TAKING STOCK : Let capital enter
Madonna was not wrong when she sang, ‘it’s a material world, and I am a material girl’. I will give you two contrasting examples from the book ‘Saving Capitalism from Capitalists’ by Rajan and Zingales, about how varying access to money causes a difference in the lives of people in different countries.
The first example is provided by Bangladesh’s, Mohammad Yunus, the world’s foremost authority in making credit available to the poor. One day he came across Sufiya Begum, a young mother, who earned her living by making bamboo stools. She
needed Rs 16 everyday to buy raw materials. She did not have the money. Therefore she borrowed from a middleman who took her stools in repayment. She was left with Rs 1.50 as her daily profit.
Because, Sufiya barely survived from day to day, she did not even have the Rs 16 needed to get out of the clutches of the middlemen. If she had the money she could then sell directly to her customers and make vastly more than the Rs 1.50 she and her children survived on. Yunus founded the Grameen Bank in Bangladesh to take care of just such people who needed micro financing.
Most of us would, wrongly, be critical of the middlemen. Wrongly, because, it was the middlemen who enabled Sufiya to earn even the Rs 1.50. She would probably have starved along with her children without the ‘rapacious’ moneylender. The difference between us and Yunus was that he did something about what he saw. His Grameen Bank gives credit to the Sufiyas of Bangladesh at a reasonable rate of interest and the bank even manages to show a profit.
Our second example is from the US where a financial revolution has swept aside the moneylenders of yesteryear and replaced them with banks, stock exchanges, and lately with venture capitalists.
Government does not have to make laws against usury and money lending, people will always borrow at the lowest rate of interest they can get. Moneylenders prevail where government has prevented a financial revolution from happening by outdated rules and regulations.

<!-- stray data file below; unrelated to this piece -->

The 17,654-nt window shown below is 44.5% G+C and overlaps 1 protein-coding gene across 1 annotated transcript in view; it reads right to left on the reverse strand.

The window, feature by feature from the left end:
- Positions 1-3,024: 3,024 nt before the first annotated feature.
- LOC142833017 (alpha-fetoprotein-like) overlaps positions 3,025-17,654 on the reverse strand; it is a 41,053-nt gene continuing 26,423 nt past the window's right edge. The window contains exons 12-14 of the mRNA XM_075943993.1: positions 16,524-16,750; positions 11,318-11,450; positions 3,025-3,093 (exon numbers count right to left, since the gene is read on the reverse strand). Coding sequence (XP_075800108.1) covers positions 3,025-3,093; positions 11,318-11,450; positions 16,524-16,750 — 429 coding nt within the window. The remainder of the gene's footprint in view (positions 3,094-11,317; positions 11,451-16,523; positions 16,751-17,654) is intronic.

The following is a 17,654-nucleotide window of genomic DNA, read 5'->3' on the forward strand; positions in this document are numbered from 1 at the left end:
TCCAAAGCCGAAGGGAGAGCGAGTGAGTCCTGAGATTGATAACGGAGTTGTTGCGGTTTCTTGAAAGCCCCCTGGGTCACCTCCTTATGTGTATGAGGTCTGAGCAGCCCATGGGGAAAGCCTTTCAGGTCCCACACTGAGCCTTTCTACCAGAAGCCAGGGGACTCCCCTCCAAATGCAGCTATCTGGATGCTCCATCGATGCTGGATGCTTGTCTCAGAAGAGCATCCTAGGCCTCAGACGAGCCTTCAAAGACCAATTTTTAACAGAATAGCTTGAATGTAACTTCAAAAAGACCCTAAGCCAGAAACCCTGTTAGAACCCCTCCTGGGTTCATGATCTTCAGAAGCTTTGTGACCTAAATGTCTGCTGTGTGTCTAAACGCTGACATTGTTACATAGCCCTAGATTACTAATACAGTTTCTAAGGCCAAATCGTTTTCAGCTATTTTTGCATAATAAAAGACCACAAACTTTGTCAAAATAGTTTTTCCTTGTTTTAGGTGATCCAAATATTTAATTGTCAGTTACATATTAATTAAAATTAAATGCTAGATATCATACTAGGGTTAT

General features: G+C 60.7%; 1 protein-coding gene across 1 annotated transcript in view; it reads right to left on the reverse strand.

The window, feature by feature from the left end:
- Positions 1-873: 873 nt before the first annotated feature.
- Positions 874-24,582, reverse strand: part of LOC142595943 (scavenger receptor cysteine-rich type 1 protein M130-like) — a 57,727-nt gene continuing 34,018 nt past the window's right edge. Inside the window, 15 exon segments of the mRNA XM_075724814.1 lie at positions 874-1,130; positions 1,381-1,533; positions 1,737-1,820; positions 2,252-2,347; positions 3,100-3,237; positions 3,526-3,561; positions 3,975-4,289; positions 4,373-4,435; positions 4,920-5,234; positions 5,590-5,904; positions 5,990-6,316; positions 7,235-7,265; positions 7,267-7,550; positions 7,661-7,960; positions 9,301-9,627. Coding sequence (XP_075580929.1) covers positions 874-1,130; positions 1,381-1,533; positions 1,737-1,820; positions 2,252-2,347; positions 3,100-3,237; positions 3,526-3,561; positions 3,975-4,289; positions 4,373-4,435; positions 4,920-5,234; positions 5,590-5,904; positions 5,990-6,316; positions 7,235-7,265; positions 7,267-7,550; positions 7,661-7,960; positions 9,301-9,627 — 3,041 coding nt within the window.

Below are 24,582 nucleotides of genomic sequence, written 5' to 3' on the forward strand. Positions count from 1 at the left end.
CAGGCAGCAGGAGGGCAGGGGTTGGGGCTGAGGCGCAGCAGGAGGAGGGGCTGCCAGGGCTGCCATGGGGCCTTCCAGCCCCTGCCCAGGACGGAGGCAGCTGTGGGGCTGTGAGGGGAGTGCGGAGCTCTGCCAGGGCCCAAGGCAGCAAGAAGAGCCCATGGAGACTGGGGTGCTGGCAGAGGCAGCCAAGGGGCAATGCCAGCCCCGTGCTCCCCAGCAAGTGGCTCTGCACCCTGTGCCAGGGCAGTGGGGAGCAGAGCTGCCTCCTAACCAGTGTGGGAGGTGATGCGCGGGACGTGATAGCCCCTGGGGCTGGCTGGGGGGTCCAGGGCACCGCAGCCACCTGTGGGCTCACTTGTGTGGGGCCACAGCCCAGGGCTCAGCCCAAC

Kevin Taweel about to graduate from the Stanford Business School in California had plenty of job offers but was not excited about working for a big company. He wanted
to run his own company, though he had no money. If he was in Bangladesh or Nepal, that would have been that. Not so in the US.
Kevin overcame the seemingly insurmountable barrier by using a still little known financing device called a ‘search fund’. This fund, in 1993, granted him $2,50,000, for his living expenses and for searching a suitable business, in return for a share if such a venture was eventually found.
18 months later Kevin found an emergency road services company. The owner wanted $8.5 million for the business. Again not a problem. Kevin managed to convince investors and bankers to give him the money by showing them how he could expand the business and do better than the existing owners. The time taken to raise the $8.5 million: less than 24 hours!
Kevin and his partner did make company grow rapidly; sales went from $6 million in 1995 to $200 million in 2001. Each dollar invested in the venture turned into $38 by 1999.
Everyone profited. The original owners could sell out instead of continuing to mark time running the business at far below potential. Kevin fulfilled his desire of running a company. The investors made enough to fund several other Kevins. The society benefited by having the assets pass from less productive to more productive hands. Employment increased. No one lost.
Money is of importance in this material world. If we want progress and a better life for our people, we must give them access to money. Money does beget money whether it’s the US or it’s Nepal.
Can this US process be duplicated in Nepal? Of course. Is it likely to happen? No,
because, the government is unlikely to sell off its banks, loosen restrictions on foreign investment and joint venture banks, make its currency convertible, bring in supporting legislation, or provide for security and law and order. Maybe sometime in the future …